In Podmass, The A.V. Club sifts through the ever-expanding world of podcasts and recommends the previous week’s best episodes. Have your own favorite? Let us know in the comments or at email@example.com.
A Podmass series spotlight
Turner Masters Memory Hospital
Turner Masters Memory Hospital is the new scripted satire from the Forever Dog Podcast Network, which is quickly emerging as the home of some of the most exciting and fresh voices in comedy. Written by the sharp-tongued duo of Catherine Cohen and Steven Markow, it’s the story of the death of Turner Masters: captain of the football team, celebrated date rapist, and truly despicable teen who was the pride of Riverwater, a vile town full of vile people. Benina Masters, played with villainous mirth by Peter Smith, mourns the death of her awful son by purchasing the local hospital and turning it into a living monument to his memory, displacing all the patients and replacing them with actors to embody his legacy until the end of time. As the circumstances surrounding his death are described (a ridiculous accident that occurred on his “backup yacht”), Turner’s tortured girlfriend, Magrissa, and his lowly best friend, Gronathan, come to the conclusion that he could’ve been murdered and take it upon themselves to investigate. Catherine Cohen breathes nasally, clueless life into the vacuous Magrissa, while Markow’s Gronathan could almost sound naively sweet if you didn’t actually listen to the barbaric things he was saying.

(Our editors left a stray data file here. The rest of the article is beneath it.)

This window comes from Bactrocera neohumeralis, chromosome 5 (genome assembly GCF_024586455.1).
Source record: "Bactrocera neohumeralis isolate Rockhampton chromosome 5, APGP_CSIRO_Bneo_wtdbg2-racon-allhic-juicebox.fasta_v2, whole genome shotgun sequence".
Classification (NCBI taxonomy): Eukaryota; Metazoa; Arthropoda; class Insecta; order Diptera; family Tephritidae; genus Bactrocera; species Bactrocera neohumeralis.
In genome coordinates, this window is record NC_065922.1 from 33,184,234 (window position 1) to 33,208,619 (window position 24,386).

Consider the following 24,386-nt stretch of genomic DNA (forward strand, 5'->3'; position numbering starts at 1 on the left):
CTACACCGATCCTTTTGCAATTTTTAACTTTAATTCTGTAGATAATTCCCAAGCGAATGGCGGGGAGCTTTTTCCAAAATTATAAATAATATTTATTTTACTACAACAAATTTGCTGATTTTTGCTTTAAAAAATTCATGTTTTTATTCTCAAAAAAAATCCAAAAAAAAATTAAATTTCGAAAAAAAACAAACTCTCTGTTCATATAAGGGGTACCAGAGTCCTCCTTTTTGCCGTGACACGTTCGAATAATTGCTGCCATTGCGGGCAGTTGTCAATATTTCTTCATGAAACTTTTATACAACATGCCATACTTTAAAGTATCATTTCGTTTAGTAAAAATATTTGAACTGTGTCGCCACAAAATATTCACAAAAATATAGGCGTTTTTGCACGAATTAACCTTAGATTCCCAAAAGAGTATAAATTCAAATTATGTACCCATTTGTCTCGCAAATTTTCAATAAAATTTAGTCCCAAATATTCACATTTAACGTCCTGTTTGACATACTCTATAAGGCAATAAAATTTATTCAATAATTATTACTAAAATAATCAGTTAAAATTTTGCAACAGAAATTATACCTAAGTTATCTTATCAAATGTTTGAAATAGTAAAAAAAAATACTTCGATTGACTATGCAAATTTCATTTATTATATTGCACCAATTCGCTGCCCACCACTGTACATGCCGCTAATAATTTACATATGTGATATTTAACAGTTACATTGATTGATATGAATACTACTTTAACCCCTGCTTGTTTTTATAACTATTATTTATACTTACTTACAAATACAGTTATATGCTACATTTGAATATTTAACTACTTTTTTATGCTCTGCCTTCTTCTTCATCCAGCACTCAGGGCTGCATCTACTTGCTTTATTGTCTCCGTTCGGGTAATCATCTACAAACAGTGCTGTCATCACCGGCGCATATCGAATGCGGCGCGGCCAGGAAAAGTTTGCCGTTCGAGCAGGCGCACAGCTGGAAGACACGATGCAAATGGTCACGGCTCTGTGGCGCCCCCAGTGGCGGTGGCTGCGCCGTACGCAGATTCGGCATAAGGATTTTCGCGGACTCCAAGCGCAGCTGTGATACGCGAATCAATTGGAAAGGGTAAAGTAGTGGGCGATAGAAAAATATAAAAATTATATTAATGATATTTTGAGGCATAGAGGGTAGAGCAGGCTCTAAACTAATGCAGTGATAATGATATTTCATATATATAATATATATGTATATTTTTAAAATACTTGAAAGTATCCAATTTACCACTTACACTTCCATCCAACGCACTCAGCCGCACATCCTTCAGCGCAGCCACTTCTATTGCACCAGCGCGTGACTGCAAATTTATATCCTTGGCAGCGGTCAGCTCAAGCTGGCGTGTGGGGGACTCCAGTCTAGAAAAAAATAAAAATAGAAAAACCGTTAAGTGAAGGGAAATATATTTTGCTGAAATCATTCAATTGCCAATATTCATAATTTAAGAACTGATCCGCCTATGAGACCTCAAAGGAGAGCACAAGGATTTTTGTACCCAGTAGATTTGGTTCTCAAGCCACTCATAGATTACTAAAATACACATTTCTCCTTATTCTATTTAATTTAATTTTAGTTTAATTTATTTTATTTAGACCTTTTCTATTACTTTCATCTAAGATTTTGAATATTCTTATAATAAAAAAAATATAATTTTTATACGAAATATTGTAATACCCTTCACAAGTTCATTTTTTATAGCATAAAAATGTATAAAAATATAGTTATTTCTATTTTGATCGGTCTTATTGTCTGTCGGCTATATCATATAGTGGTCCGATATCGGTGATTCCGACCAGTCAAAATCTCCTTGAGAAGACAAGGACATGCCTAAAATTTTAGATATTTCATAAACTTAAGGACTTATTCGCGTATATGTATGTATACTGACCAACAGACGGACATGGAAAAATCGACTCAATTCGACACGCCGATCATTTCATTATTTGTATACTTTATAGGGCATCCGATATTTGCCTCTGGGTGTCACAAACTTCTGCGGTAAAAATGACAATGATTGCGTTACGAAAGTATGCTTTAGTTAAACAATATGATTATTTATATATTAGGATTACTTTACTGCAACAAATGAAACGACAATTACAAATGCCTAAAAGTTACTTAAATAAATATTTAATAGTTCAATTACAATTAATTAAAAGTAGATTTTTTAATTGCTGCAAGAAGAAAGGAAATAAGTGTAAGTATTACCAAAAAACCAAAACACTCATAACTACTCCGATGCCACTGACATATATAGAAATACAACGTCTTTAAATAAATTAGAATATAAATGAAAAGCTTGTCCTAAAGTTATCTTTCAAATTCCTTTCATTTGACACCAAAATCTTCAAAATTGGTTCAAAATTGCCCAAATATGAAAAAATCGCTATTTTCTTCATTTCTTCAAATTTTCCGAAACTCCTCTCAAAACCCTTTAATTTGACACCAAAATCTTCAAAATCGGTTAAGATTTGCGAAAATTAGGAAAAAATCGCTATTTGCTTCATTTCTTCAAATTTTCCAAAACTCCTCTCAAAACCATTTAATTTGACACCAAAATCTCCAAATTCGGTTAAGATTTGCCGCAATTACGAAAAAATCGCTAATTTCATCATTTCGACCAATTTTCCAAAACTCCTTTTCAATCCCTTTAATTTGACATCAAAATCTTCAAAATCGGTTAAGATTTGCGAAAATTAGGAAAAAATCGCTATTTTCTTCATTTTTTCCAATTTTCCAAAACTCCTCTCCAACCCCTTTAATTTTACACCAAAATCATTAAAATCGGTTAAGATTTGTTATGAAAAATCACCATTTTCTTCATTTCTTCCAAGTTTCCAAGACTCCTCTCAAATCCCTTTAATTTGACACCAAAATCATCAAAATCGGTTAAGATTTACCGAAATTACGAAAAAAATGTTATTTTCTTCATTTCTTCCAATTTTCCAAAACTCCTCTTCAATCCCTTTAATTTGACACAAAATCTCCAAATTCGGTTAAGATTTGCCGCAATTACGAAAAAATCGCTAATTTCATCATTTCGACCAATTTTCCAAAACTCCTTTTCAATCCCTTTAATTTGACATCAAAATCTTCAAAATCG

Across the scathing satirical series’ six episodes, every character is written with such id, and each is grotesque in their own unique and surprising ways. It’d be wrong to categorize the show as pure gross-out humor, though. It takes some very smart people to write characters this dumb, and that is showcased consistently in the artful way Cohen and Markow construct spiraling tangents and flesh out this world. The writing is cleverly as violent and grotesque as the real world can be, but it’s also magnetically surreal, as the graphic nature of its dialogue constantly tops itself with brutal imagery. The performers tackle the script with the vulgar gusto it deserves, with standouts in Matt Rogers as 24-year-old high school student and avid white guy rapper Trebuchet; Dan Chamberlain as Ed Hardy; and many more. Turner Masters Memory Hospital is truly unlike any other comedy podcast out there, and much like its horrible titular character, it will not soon be forgotten.